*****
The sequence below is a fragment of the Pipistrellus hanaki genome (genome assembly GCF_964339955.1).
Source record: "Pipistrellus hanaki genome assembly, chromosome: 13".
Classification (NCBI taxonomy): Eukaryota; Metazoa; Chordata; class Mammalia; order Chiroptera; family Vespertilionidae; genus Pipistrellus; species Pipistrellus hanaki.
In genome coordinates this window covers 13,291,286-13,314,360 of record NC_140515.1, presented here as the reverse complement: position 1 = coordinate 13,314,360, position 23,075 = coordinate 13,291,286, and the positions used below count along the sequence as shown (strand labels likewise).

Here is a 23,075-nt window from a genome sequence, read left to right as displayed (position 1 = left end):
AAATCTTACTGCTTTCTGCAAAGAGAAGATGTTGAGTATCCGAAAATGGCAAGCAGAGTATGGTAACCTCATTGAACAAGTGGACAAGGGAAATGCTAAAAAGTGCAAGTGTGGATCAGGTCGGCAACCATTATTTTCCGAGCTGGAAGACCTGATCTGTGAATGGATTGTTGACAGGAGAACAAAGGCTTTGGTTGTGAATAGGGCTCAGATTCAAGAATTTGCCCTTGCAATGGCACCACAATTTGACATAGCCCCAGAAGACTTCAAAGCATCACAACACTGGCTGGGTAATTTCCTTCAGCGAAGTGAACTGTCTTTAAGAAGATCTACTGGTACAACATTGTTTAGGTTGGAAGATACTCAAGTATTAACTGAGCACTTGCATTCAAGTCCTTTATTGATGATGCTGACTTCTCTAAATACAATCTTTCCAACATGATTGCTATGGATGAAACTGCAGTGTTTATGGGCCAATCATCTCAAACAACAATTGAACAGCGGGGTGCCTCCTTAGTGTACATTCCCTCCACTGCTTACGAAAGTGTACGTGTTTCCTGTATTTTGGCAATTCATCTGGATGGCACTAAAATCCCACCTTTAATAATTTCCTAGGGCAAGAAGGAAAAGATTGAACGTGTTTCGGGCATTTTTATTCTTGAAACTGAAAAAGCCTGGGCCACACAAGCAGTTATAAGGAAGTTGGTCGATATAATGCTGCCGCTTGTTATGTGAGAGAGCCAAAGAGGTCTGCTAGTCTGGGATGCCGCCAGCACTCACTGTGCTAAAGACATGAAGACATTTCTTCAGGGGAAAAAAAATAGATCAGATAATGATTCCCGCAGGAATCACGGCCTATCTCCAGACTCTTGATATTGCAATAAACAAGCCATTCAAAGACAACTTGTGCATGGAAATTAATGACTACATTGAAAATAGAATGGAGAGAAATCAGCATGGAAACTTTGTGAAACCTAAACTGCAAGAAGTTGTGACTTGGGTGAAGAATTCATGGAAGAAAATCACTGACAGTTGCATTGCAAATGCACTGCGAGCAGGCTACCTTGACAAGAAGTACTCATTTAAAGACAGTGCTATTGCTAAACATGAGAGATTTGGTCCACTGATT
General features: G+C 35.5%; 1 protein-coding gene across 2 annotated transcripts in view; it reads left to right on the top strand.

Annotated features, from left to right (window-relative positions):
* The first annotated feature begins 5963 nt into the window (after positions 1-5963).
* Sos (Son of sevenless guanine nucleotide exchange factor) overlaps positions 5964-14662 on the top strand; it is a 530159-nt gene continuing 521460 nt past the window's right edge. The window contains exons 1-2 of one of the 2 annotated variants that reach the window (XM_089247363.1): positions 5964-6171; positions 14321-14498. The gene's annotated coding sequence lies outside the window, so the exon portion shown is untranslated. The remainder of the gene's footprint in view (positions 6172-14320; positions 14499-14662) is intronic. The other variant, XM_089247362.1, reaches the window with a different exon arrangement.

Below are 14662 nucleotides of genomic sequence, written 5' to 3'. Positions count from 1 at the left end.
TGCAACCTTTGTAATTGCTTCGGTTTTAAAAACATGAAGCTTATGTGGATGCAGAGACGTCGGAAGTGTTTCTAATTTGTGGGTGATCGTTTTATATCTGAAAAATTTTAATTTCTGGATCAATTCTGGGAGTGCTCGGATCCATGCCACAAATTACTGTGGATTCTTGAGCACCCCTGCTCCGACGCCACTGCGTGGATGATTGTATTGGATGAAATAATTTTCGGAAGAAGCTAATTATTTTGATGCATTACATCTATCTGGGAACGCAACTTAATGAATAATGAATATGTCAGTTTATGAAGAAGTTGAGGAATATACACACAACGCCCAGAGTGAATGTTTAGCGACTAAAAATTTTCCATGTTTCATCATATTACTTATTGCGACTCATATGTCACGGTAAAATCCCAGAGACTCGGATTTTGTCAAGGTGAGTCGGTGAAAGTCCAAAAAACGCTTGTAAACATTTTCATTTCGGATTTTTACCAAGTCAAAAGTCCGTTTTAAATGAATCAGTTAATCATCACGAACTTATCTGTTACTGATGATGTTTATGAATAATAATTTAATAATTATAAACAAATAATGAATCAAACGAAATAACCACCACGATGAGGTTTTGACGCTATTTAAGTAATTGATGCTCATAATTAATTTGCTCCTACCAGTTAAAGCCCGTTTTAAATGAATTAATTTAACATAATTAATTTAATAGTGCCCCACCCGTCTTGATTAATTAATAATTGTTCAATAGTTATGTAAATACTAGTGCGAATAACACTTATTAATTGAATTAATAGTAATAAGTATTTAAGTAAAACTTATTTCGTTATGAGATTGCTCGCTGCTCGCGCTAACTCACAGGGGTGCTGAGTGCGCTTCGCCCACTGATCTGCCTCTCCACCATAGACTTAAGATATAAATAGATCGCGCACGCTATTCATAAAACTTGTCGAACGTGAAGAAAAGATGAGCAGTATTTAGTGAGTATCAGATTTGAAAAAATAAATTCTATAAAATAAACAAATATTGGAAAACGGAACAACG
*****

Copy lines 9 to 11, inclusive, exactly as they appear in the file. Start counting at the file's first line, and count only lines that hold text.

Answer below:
* The first annotated feature begins 5963 nt into the window (after positions 1-5963).
* Sos (Son of sevenless guanine nucleotide exchange factor) overlaps positions 5964-14662 on the top strand; it is a 530159-nt gene continuing 521460 nt past the window's right edge. The window contains exons 1-2 of one of the 2 annotated variants that reach the window (XM_089247363.1): positions 5964-6171; positions 14321-14498. The gene's annotated coding sequence lies outside the window, so the exon portion shown is untranslated. The remainder of the gene's footprint in view (positions 6172-14320; positions 14499-14662) is intronic. The other variant, XM_089247362.1, reaches the window with a different exon arrangement.

Below are 14662 nucleotides of genomic sequence, written 5' to 3'. Positions count from 1 at the left end.